# Formal power series and polynomial ring

Let $R$ be a ring then the set $R^R$, the functions from $R$ to itself, has a natural ring structure (pointwise addition and multiplication).

Some questions:

1. Is $R^R$ ring isomorphic to $R[[x]]$, the ring of formal power series?
2. In general, $R[x]$, the polynomial ring, is not isomorphic to $R[[x]]$. I've seen some examples of this, for example $\mathbb{Z}[x]$ is not ring isomorphic to $\mathbb{Z}[[x]]$ by comparing units. Is it possible to have a ring $R$ such that $R[x]$ and $R[[x]]$ are ring isomorphic? In case yes, what are some examples?
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Note that $\Big|R[[x]]\Big|=|R|^\omega$, while $\left|R^R\right|=|R|^{|R|}$. Thus, if $|R|=2^\omega=\mathfrak c$ (e.g., if $R$ is $\Bbb R$ or $\Bbb C$), then $\left|R^R\right|=2^{\mathfrak c}>2^\omega=\Big|R[[x]]\Big|$, and the two rings have different cardinalities and therefore certainly aren’t isomorphic. The fact that the two sets need not even have the same cardinality seems to me to suggest that isomorphism must be the exception.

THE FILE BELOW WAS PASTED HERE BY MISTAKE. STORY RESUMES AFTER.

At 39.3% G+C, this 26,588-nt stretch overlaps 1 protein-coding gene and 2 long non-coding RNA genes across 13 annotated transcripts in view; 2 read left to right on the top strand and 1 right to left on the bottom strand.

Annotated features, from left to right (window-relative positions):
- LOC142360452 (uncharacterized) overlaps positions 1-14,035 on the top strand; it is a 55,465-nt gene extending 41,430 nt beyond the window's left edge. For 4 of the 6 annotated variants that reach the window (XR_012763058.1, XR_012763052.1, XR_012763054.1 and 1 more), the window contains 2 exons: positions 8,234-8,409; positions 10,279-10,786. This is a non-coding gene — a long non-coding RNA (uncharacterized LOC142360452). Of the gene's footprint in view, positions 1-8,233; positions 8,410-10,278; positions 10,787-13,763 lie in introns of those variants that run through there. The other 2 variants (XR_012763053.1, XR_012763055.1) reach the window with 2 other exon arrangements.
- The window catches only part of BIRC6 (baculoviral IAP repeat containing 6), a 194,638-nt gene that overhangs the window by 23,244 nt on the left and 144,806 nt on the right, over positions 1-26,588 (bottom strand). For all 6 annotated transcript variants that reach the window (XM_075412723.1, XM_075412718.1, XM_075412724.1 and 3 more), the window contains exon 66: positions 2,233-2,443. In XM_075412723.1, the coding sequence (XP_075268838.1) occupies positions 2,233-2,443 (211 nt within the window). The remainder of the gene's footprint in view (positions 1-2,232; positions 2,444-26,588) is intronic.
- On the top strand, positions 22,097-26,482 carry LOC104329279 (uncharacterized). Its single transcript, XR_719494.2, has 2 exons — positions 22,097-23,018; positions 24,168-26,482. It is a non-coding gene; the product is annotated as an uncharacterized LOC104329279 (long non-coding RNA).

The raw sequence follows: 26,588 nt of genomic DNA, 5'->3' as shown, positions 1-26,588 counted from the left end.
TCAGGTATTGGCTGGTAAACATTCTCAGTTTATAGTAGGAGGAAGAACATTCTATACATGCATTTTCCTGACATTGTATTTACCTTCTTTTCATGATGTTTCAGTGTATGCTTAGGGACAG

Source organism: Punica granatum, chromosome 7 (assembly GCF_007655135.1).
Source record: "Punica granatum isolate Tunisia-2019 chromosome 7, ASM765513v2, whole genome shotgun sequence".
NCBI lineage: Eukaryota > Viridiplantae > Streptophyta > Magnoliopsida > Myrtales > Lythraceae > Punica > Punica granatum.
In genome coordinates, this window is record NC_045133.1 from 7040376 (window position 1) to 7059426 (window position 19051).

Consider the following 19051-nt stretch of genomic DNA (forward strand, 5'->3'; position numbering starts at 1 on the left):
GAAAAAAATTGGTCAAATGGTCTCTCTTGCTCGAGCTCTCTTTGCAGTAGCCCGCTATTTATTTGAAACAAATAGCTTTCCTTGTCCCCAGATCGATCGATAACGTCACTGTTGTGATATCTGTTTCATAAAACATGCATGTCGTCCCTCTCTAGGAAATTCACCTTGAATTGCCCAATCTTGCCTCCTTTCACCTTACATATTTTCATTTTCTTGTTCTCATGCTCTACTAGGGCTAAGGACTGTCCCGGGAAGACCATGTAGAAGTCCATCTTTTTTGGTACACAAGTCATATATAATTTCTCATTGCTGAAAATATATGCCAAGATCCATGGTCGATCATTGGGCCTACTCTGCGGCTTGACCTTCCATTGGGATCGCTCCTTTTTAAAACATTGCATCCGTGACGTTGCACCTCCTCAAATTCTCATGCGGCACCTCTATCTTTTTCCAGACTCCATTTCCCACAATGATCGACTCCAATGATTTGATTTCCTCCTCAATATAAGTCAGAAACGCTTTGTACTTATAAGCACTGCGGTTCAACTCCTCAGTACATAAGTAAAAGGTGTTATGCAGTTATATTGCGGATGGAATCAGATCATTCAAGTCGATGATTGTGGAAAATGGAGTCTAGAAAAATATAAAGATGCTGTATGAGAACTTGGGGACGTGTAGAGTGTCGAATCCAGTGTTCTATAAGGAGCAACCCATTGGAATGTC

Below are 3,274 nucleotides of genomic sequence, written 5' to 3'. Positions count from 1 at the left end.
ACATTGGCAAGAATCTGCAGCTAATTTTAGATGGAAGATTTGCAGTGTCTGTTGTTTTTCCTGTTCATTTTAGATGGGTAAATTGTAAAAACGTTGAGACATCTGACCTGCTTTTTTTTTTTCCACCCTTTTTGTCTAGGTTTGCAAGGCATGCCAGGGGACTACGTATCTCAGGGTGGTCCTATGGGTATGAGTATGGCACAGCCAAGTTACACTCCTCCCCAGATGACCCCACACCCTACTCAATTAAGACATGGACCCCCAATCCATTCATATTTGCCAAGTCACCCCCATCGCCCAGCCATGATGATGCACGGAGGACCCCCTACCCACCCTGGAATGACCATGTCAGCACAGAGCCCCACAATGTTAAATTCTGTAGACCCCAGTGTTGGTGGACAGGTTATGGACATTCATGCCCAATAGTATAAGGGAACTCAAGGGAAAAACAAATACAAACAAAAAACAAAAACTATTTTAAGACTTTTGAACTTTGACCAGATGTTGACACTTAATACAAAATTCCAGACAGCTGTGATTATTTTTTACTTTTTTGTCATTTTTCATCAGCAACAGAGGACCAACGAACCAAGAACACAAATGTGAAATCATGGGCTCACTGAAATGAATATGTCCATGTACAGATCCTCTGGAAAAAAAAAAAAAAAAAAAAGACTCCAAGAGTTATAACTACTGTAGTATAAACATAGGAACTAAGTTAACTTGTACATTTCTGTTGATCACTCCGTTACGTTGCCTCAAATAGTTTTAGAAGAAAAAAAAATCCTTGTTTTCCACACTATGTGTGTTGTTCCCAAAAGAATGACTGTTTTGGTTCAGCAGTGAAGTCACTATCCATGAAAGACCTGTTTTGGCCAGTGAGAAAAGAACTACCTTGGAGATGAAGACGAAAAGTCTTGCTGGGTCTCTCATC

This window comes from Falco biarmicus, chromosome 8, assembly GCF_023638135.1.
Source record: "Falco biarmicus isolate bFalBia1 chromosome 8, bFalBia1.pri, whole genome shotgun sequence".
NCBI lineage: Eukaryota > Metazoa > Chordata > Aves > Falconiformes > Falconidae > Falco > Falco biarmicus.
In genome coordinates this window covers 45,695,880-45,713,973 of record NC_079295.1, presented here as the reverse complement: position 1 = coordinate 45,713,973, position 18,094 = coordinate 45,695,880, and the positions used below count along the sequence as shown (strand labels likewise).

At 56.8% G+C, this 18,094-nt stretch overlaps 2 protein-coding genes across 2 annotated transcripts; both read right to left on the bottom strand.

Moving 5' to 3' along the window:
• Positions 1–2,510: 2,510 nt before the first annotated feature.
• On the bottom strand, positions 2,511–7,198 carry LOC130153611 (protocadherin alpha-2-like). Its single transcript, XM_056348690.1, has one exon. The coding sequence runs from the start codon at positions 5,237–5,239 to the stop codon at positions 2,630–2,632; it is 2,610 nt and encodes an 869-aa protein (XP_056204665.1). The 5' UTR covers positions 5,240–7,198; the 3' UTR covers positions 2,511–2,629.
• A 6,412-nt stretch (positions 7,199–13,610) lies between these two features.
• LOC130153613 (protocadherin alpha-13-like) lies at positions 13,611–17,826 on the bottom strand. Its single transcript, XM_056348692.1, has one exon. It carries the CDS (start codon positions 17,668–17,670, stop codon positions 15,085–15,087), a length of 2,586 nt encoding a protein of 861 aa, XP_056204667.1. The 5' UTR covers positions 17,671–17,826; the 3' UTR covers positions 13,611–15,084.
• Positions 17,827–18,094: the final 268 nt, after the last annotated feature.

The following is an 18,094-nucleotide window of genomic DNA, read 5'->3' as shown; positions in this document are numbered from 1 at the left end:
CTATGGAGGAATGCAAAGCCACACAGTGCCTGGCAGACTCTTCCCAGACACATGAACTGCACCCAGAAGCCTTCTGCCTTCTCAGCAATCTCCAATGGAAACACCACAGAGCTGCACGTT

$\Bbb Z[[x]]$ is not isomorphic to $\Bbb Z^{\Bbb Z}$. The invertible power series are precisely those with constant term $1$ or $-1$, and the invertible sequences are precisely those whose terms are all $1$ or $-1$. Thus, in $\Bbb Z^{\Bbb Z}$ the square of every invertible element is the multiplicative identity, something that clearly is not true in $\Bbb Z[[x]]$.
In $\Bbb Q[[x]]$ the map $f(x)\mapsto xf(x)$ maps the invertible elements bijectively to the non-invertible elements. Suppose that $\sigma=\langle a_q:q\in\Bbb Q\rangle\in\Bbb Q^{\Bbb Q}$ is such that the map $\tau\mapsto\sigma\tau$ maps the invertible elements of $\Bbb Q^{\Bbb Q}$ to the non-invertible elements. Then $\sigma$ cannot be invertible, so there must be a $q\in S$ such that $a_q=0$. Let $\tau_0,\tau_1\in\Bbb Q^{\Bbb Q}$ be invertible sequences differing only at the index $q$; then $\sigma\tau_0=\sigma\tau_1$, so the map $\tau\mapsto\sigma\tau$ cannot be a bijection. This shows that $\Bbb Q[[x]]$ is not isomorphic to $\Bbb Q^{\Bbb Q}$.
@user10: No, it has cardinality $2^\omega$, like the real line. –  Brian M. Scott Nov 14 '12 at 4:48